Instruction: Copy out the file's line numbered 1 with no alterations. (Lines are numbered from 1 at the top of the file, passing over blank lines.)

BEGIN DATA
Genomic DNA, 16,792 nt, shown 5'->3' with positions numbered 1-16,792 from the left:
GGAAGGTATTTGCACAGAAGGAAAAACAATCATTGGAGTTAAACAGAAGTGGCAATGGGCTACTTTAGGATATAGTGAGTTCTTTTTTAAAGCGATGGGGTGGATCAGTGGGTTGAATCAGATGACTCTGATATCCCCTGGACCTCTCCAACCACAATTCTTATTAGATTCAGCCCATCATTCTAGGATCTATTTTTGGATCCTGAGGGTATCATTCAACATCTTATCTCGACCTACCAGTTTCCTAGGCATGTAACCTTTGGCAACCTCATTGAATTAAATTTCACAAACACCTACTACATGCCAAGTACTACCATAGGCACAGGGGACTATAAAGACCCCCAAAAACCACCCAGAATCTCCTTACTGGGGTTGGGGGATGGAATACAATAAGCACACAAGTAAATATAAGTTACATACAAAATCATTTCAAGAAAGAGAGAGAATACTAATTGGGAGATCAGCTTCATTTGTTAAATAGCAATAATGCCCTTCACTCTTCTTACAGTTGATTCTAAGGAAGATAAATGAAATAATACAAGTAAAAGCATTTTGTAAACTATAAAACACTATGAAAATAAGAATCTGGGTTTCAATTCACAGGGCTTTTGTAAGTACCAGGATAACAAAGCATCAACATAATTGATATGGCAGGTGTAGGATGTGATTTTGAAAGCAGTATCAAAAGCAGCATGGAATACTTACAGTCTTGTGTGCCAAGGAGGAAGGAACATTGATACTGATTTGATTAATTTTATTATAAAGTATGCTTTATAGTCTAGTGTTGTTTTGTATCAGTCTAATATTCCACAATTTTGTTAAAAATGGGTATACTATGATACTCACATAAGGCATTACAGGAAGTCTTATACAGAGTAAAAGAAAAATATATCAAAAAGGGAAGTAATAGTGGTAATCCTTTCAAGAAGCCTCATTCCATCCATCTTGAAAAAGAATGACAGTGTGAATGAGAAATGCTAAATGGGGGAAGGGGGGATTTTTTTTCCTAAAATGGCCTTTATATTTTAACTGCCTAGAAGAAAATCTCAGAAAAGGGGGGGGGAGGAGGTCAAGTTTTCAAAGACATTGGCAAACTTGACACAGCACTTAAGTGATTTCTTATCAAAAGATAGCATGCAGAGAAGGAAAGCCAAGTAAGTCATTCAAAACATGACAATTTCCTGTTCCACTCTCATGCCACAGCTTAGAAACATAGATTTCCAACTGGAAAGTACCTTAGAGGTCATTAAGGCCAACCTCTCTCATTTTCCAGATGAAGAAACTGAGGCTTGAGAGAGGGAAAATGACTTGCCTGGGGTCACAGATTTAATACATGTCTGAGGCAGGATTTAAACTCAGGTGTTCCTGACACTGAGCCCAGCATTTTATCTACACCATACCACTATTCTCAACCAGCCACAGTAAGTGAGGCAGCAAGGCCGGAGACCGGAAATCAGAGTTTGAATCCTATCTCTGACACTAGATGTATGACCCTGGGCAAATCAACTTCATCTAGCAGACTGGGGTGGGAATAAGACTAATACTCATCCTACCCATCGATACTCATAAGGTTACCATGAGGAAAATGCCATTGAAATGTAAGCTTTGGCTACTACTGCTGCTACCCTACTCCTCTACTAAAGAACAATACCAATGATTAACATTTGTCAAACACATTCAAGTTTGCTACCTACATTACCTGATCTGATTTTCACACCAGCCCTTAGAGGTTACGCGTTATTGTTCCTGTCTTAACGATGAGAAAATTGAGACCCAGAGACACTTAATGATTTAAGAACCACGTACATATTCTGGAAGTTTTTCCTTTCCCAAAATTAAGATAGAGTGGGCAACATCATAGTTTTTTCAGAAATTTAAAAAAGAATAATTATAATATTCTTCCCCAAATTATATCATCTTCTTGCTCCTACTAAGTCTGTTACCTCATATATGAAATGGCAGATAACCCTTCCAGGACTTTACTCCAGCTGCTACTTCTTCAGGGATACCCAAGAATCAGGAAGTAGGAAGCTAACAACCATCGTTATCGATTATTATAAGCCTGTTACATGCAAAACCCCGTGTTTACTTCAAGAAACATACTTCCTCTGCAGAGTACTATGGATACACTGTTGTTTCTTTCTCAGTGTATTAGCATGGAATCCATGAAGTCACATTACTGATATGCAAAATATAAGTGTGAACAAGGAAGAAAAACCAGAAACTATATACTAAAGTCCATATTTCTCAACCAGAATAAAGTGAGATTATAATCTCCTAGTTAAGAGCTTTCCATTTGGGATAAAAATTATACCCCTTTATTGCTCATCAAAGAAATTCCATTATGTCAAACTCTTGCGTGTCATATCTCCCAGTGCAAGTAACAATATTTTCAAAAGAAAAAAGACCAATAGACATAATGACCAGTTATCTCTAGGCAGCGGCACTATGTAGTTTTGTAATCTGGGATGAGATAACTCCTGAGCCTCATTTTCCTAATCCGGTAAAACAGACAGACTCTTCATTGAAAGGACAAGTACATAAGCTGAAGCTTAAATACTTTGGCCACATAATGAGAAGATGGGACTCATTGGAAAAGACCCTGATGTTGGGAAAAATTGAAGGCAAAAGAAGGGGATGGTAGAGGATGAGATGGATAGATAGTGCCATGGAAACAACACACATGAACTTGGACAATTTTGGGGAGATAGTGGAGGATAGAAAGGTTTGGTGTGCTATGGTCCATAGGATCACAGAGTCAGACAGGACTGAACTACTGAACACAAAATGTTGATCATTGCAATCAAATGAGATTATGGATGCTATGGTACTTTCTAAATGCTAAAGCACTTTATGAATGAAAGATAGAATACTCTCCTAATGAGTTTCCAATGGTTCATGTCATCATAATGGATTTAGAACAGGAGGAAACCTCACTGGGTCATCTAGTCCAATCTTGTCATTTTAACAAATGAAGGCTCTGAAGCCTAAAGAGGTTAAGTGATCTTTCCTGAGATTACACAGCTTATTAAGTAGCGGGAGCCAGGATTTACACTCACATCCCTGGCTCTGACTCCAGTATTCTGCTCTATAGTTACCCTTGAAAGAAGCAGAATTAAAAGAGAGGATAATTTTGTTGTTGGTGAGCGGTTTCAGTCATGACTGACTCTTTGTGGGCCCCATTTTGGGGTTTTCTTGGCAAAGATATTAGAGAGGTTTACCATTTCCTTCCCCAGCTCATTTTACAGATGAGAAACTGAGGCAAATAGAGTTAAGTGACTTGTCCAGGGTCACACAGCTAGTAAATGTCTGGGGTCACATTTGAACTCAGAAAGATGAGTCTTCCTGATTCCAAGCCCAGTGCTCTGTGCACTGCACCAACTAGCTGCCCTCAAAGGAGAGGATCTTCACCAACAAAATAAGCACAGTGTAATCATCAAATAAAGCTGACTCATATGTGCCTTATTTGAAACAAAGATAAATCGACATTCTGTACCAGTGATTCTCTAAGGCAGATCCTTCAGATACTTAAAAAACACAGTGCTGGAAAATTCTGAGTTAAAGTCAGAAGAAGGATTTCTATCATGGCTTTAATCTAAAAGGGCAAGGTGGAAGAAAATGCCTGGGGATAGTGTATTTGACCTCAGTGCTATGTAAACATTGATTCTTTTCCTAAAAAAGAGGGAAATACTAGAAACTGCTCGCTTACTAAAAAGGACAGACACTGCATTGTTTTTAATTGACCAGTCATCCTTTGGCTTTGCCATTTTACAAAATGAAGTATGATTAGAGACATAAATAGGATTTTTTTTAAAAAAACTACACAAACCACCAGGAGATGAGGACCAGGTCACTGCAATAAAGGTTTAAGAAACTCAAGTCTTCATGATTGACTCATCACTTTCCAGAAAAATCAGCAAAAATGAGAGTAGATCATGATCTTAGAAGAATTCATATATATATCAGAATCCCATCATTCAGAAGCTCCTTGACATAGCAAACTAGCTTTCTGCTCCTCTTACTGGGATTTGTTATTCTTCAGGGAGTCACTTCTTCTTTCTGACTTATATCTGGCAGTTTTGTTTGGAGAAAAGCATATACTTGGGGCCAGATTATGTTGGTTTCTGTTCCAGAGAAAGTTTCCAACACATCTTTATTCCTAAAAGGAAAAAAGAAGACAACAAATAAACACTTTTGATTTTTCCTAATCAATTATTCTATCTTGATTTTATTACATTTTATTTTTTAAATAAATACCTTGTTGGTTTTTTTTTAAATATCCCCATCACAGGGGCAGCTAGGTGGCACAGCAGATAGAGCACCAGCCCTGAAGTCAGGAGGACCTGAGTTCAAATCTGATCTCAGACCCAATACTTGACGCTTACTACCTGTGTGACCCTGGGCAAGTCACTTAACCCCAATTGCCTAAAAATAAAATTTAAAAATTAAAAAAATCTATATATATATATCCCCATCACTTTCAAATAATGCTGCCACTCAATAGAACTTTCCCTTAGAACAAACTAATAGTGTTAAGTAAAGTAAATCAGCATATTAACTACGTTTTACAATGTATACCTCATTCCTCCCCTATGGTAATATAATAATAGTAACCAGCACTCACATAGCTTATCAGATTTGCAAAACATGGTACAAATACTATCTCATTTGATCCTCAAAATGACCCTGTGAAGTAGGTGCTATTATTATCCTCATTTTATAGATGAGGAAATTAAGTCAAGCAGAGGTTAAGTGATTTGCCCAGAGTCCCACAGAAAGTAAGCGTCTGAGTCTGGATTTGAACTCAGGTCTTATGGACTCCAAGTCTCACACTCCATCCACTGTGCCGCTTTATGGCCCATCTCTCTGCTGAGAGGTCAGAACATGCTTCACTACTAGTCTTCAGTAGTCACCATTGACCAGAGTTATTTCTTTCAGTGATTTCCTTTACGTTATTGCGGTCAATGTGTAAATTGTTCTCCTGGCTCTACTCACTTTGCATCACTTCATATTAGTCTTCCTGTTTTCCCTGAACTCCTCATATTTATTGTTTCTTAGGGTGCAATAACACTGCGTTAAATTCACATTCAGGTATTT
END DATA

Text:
Genomic DNA, 16,792 nt, shown 5'->3' with positions numbered 1-16,792 from the left: